CM . . .
. Volume XIX Number 19. . . .January 18, 2013
The graphic novel format of The Klondike Gold Rush and The Conscription Crisis provides an accessible way for students to “hear “the voices and opinions of the historical characters in a way that is not possible in a typical textbook design.
Whether the character in the historical drama is a mother who is worried about the welfare of her son during World War I, a farmer trying to find a way to harvest crops, a soldier fearing for his life, a prospector or a tradesman trying to make a living in the goldfields a frontier town, the concerns they express have an equal weight as those of mighty generals and leading politicians.
Although the format of these books lends itself toward high interest-low vocabulary students, the material is presented in a manner that can lend itself to stimulating higher level discussions and debate.
The Klondike Gold Rush began with the discovery of gold in the Yukon Territory in 1896. As news of the gold strike spread, 100,000 prospectors headed to the gold fields to seek their fortunes. In The Klondike Gold Rush, students learn about the exciting times and hardships these men suffered and the harsh disappointment most experienced. As the readily accessible surface gold was exhausted, more elaborate and costly means of mining the gold were introduced and the individual prospector became a character of the past.
Life quickly changed in the north as police and governmental structures were put in place. In only a few years, Dawson City grew into an established and prosperous town of 40,000. When Alaskan gold was discovered in 1899, the Klondike gold rush was over. However, even though the glory days were over, Dawson City continued as a hub for life in the north until the territorial capital was moved to Whitehorse in 1950.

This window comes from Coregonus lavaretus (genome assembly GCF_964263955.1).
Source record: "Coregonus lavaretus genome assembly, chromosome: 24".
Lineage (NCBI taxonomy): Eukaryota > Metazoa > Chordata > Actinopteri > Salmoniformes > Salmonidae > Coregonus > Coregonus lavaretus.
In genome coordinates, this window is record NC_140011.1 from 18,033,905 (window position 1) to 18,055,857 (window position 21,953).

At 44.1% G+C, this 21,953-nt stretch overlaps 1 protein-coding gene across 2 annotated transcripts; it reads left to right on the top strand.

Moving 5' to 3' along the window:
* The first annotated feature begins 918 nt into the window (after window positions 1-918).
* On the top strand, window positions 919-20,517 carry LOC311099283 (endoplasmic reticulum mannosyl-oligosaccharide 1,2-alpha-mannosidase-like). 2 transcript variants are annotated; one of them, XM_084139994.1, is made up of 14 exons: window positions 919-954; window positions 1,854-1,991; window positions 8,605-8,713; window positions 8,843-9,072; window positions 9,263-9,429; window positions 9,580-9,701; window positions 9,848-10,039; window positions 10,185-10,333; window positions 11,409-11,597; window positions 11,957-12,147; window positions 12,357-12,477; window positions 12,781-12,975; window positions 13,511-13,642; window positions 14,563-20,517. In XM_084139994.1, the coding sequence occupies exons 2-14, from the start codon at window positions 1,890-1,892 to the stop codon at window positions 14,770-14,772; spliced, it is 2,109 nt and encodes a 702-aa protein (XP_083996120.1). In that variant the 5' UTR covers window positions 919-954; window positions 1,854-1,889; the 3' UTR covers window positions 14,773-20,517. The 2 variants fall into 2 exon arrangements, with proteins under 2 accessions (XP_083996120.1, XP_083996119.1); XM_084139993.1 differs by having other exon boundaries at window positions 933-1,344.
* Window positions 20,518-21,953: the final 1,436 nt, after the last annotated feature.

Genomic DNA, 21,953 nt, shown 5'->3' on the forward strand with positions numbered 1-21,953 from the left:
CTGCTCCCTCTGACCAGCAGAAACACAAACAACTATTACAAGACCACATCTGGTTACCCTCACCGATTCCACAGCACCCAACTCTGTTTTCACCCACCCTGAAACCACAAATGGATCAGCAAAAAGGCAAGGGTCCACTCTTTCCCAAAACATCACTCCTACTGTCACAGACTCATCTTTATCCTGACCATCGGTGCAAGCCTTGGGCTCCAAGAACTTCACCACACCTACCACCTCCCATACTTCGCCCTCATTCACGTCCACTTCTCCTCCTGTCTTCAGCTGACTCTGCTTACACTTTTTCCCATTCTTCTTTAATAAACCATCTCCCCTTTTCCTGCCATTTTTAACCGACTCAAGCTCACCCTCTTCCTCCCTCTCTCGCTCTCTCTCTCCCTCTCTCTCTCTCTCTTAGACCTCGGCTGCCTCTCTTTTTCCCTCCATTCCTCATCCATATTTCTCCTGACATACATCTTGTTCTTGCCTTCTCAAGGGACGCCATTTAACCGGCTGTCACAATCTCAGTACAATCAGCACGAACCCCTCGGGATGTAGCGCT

In The Conscription Crisis, students will see that the Conscription Crisis of 1917 was a complex political and social issue rooted deeply in Canadian history. Each side in the rancorous issue believed they had justifiable and reasonable concerns. As well, the narrative shows that the question of Canada’s military involvement in Great Britain’s twentieth century wars created a fundamental divide in the relationship between French and English Canadians and, secondarily, led to resentments between western and eastern Canadians.
The two books both contain a well-thought-out overview which places the material presented within a historical context; background information on the main players in the dramas; brainteasers and answers; further information on how to locate more information in databases and websites; a glossary of terms and an index.
Ian Stewart teaches at Cecil Rhodes School in Winnipeg, MB.
on this title or this review, send mail to firstname.lastname@example.org.
Copyright © the Manitoba Library Association. Reproduction for personal
use is permitted only if this copyright notice is maintained. Any
other reproduction is prohibited without permission.